National Geographic : 1962 Sep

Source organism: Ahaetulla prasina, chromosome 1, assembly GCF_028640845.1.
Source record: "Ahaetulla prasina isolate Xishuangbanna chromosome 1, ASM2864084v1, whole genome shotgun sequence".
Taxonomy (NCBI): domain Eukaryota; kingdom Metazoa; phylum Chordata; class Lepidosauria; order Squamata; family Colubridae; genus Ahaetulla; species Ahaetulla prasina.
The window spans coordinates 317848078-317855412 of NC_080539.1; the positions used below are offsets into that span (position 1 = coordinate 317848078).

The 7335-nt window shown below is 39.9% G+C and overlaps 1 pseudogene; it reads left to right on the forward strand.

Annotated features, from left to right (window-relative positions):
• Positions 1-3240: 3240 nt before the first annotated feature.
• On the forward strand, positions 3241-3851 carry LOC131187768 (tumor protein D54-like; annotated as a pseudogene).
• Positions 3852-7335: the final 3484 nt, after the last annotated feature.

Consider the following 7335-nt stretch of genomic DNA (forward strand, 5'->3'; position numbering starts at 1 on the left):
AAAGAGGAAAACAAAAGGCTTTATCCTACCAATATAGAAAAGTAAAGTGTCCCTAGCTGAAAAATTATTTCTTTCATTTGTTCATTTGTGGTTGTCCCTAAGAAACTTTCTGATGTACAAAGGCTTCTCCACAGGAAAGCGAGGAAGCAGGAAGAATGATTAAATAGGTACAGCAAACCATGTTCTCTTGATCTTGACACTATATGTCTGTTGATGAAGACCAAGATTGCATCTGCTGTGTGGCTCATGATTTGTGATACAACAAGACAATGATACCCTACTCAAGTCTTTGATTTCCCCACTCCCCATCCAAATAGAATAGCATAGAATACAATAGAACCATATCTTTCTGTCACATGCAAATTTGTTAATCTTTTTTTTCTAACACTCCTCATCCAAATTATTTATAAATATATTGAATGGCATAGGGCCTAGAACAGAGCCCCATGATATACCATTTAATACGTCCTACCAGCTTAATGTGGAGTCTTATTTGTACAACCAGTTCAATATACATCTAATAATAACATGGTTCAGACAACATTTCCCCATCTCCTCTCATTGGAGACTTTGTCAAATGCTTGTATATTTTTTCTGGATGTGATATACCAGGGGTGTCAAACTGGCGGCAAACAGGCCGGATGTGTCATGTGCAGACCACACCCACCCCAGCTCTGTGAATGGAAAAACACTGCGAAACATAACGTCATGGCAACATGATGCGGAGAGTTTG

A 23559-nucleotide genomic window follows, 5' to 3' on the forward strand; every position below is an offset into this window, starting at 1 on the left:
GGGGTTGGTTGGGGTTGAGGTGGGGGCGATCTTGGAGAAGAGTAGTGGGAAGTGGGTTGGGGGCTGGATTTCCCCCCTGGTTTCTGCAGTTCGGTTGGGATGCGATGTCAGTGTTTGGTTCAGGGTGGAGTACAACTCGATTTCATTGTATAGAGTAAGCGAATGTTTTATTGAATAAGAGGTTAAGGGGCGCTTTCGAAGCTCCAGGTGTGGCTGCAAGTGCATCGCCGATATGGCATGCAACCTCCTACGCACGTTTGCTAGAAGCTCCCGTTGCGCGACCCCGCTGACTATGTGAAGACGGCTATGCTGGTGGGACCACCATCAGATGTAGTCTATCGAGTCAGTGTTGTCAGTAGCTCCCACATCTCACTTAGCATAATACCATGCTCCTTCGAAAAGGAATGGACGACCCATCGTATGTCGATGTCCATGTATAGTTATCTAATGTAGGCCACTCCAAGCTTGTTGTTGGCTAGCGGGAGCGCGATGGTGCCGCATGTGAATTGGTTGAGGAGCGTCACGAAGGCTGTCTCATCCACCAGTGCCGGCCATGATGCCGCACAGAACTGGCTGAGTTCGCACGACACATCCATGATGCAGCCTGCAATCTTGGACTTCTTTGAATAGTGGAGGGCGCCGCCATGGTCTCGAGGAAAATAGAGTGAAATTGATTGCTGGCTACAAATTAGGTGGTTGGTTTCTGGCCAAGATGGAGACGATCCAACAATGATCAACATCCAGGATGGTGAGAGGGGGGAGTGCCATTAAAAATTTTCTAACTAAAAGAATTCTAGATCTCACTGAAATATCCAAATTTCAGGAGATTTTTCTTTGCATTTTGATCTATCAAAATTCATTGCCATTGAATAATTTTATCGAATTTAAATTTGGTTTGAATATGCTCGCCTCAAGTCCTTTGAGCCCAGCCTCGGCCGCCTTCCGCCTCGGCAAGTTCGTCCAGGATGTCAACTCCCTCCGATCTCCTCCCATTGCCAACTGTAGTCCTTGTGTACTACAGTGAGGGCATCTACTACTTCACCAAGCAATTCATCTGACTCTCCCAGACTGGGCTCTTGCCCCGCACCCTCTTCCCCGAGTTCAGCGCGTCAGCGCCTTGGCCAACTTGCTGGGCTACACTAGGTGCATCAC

stupendous energy-gigantic industries that overnight had begun turning out the gadgets and trappings of a modern economy, that not only used electronic computers but manufac tured them, a triumph of free enterprise. On the other hand, inflation and, in some regions, stagnation, unrest, and stark physical misery so profound that many people spoke fearfully of a revolution. My introduction to Brazilian energy was the Rio traffic. Sedans from Detroit, mostly Lifesaving serums from Sao Paulo's Butantan Institute com bat disease and snakebite. This technician seals ampules. 302 taxis of incredible decrepitude, tangled with cars designed abroad but made in Brazil: German-Brazilian Volkswagens, French Brazilian Simcas, American-French-Brazilian Aero-Willyses, expensive status symbols all. I joined a crowd without status in line for a German-Brazilian Mercedes-Benz bus. Off we went, sometimes at 60 miles an hour; often through red lights; somehow through knots of cars and people. The driver said, "If I slow down, the passengers object. People Build the New Brazil in Laboratory, Mine, and Factory For centuries dependence on only a few commodities-sugar, gold, rub ber, and coffee-slowed the growth of South America's largest country. To day field and factory support a wide variety of pursuits. Politicians and pioneers strive to roll back the wil derness and open the rich interior to development. But most of the nation's 74,000,000 people prefer the more settled life of eastern coastal areas. Kashinaua Indian from Bra zil's westernmost border wears plume headdress and feathers in nostrils. Juice of the genipa fruit patterns face and body. Mine worker loads ore scooped from a mountain near Belo Ho rizonte, Minas Gerais. Some chunks contain 65 percent iron.